Stream of Consciousness Sunday: Occupancy extortion occurrence.

For this week’s SoCS post, I thought I’d take another break from fiction and have a quick rant, using Linda G Hill‘s prompt to inspire me;

” “oc.” Find a word that starts with “oc” and use it in your post. Bonus points if you start and end with your post with an “oc” word. “

Yes, I can do that…

Occasional occurrence of occupancy extortion.

Occasionally, you have to accept that the Powers That Be have you over a barrel and you just have to pay the piper when he calls the tune.

Well, we’re almost at that point again; (where does the time go?) when Rhonda and I have to bow to the UK Border Agency’s immigration regulations, go through the hideously complicated process of renewing her and Audrey’s resident visas and try to find the extortionate amount of money they demand in exchange for our continued happiness.

As many of you know, Rhonda and Audrey are American and have only been in the UK since 2014, after we began our unconventional relationship on Facebook, from opposite sides of the Atlantic.

The process of getting them here was bad enough, but it doesn’t end there, oh no. Following the pair of “fiancé visas”, for Rhonda to come here with Audrey in the first place, we had to get resident visas immediately after we got married, which have to be renewed after two and a half years. And it doesn’t come cheap.

Yesterday I went to the library and paid £15.80 to have all 158 pages of the forms printed, that Rhonda will need to fill in for the two of them…

…after I spent the last few days trying to secure an extension on my personal loan, (which was obtained for the aforementioned official extortion last time round) to pay the frankly obscene price of £993 EACH! And that’s just for permission for them to remain here, contribute to society and continue paying the government income tax. While, I might point out, (for anyone who may have accidentally read a Daily Mail article) being totally ineligible for any state benefits whatsoever. Because we also have to jointly meet the income threshold requirements, to make sure we can support ourselves with “no access to public funds”, as it says so bluntly on their visas.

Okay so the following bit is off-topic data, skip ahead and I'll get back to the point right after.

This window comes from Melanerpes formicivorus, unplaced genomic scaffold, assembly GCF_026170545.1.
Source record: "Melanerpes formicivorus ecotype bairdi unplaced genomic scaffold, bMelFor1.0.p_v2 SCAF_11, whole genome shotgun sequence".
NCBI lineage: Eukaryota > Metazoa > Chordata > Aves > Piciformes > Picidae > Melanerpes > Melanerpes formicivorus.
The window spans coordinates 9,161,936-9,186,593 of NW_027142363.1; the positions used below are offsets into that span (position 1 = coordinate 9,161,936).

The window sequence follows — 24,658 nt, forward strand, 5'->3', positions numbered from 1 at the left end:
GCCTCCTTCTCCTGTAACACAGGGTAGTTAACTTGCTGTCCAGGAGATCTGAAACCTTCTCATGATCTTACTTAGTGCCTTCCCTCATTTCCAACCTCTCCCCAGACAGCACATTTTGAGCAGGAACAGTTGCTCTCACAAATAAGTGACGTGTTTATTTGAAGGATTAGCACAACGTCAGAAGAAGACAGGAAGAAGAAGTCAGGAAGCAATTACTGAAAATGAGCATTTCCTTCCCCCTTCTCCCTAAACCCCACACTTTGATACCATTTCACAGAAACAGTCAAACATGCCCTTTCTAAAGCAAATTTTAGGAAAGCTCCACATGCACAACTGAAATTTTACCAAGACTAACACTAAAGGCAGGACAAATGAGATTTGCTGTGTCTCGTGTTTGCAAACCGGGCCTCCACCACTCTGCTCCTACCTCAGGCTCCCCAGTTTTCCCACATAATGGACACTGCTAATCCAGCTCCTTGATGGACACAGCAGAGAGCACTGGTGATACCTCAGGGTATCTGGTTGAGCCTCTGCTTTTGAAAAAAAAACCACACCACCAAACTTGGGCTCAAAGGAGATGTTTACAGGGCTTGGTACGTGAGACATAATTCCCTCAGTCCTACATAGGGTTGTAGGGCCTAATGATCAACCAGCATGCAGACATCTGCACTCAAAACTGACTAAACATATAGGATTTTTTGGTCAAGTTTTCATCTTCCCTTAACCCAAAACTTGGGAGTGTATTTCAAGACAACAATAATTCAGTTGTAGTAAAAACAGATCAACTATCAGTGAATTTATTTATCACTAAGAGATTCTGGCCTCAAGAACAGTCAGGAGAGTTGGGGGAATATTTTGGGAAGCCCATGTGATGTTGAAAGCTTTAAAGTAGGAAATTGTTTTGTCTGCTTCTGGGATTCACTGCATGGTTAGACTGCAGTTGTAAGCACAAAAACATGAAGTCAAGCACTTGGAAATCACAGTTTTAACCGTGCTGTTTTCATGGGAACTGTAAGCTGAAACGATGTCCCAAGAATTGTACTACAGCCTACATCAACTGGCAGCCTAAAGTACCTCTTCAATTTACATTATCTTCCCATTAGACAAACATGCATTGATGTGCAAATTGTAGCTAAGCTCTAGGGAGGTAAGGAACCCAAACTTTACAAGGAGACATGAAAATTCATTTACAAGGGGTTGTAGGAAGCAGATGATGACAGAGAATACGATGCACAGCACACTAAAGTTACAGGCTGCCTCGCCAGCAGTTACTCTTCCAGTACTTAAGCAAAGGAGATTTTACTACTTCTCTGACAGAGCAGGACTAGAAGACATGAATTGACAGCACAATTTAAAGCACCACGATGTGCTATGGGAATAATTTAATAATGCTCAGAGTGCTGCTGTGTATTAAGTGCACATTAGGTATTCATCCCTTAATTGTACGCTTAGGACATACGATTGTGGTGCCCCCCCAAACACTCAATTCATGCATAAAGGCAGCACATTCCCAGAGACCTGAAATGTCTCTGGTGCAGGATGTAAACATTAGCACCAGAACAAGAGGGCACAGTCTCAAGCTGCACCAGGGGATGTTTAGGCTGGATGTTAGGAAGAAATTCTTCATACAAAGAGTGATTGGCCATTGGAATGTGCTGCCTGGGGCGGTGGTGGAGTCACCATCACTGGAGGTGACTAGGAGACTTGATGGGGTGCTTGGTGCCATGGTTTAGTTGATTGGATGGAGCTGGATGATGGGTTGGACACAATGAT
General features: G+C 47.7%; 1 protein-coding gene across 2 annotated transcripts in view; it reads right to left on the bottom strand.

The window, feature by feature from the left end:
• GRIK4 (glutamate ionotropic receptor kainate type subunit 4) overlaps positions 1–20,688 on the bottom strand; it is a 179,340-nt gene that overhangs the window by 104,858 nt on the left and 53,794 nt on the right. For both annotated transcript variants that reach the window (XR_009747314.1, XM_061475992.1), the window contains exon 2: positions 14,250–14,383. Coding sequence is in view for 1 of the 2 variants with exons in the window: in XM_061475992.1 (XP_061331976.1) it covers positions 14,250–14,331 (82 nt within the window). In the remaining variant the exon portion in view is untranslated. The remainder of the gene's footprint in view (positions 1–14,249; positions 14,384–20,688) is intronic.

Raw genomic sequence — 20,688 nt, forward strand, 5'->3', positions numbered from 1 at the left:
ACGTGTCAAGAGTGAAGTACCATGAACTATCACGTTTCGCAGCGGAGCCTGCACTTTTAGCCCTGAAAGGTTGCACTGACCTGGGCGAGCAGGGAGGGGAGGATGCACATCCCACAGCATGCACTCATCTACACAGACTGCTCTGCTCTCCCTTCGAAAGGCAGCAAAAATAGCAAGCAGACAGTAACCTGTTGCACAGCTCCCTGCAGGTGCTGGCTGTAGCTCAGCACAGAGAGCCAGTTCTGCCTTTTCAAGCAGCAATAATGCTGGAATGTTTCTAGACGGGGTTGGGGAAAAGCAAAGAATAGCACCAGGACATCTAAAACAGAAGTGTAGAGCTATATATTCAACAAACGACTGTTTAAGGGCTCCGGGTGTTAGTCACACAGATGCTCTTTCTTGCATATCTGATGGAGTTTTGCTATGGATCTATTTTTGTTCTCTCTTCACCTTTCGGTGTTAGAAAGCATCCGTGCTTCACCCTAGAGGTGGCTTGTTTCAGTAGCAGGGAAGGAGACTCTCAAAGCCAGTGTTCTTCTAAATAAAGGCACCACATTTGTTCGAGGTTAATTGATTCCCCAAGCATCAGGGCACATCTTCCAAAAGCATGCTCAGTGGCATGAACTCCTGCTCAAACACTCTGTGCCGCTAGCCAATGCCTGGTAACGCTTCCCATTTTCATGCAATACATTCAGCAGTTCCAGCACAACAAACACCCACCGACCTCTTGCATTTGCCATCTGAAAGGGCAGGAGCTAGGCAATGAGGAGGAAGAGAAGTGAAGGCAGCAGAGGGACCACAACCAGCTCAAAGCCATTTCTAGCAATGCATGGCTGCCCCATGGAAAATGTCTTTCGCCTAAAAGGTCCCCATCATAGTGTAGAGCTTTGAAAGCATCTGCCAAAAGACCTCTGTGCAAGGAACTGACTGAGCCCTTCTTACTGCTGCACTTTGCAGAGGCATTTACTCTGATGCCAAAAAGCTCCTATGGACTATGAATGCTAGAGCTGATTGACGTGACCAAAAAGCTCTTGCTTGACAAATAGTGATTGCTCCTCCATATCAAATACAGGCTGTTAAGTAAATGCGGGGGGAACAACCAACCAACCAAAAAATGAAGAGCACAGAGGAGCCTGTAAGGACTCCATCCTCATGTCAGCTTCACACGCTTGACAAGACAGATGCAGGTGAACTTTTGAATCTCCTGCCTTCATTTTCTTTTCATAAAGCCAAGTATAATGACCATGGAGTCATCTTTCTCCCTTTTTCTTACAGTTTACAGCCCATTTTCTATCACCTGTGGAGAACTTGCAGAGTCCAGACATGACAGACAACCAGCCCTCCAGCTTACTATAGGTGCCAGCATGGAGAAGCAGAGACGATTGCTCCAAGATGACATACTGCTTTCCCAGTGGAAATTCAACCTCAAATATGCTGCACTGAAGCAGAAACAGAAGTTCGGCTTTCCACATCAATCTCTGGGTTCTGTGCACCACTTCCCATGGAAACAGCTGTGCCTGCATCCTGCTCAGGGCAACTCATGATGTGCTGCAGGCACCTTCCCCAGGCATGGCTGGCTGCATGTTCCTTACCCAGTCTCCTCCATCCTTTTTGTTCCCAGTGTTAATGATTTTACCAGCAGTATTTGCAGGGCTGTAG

We have to submit this mountain of paperwork without the slightest error or omission, along with the money, for acceptance by some faceless bureaucrat, who has the ultimate say in whether or not our family stays together on the same continent.

No appeal, no refund.

How they justify that ridiculous expense is beyond me, but we’re now aware that their primary concern is to make money, whilst simultaneously making it as difficult as possible for anyone to come here to start with.

Hopefully the next time we have to go through this, two and a half years from now, it will be to grant my family “indefinite leave to remain”, finally giving us peace of mind until we decide/can afford to pay the even more jaw-dropping price to make them full British citizens.

I am constantly amazed at how fortunate I am, to have found these two amazing people by chance, (a nudge from The Universe may have been involved) but it must seem very harsh to them, especially since they have come to love this country, when the system seems intent on breaking the spirit of people whose only wish is to become a permanent occupant.



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11 thoughts on “Stream of Consciousness Sunday: Occupancy extortion occurrence.

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  1. As much as I love the UK, I was seriously disheartened to read through the legalities involved in becoming a citizen of the country. In one of my archaeology groups, an American researcher, actively working in the UK at a dig is being threatened with deportation right now, despite the fact that she’s been married to a British scientist for ten years…. All along she’s been only offered work Visas, not citizenship, despite actively working there and her marriage. Your case sounds even more challenging.

    Liked by 2 people

    1. I’m surprised to hear you say that. If she’s married to a British citizen, all she needs to do is apply for a spouse visa (and pay for it, obviously) and as long as he meets the financial sponsorship threshold requirements it shouldn’t be a problem. Citizenship is a different thing altogether. Indefinite leave to remain allows you to stay for as long as you like, the only difference between that and citizenship is that you get a passport, can vote in elections and are eligible for jury duty.

      Ours isn’t really any more challenging than any other common or garden case, but that doesn’t make it any more stressful or inhumane.

      But if you read the story of our transatlantic romance (via the link in this post) you’ll see just how many hoops they make you jump through.

      Did your friend meet her future husband while she was here on a work visa, because as far as I know you can’t get married whilst here on one of those? You need a “fiance visa”, whether you’re in the country first or not, I think.


      1. Yes, they wouldn’t like that. You can’t be here on a work visa and marry someone and expect you stay, you have to have a specific visa for it. Because Rhonda and I met online and she came here on holiday before we met, she just went home and started proceedings to obtain fiancé visas for her and Audrey (a six month, one time deal) then moved here and we did everything by the book.

        Liked by 1 person

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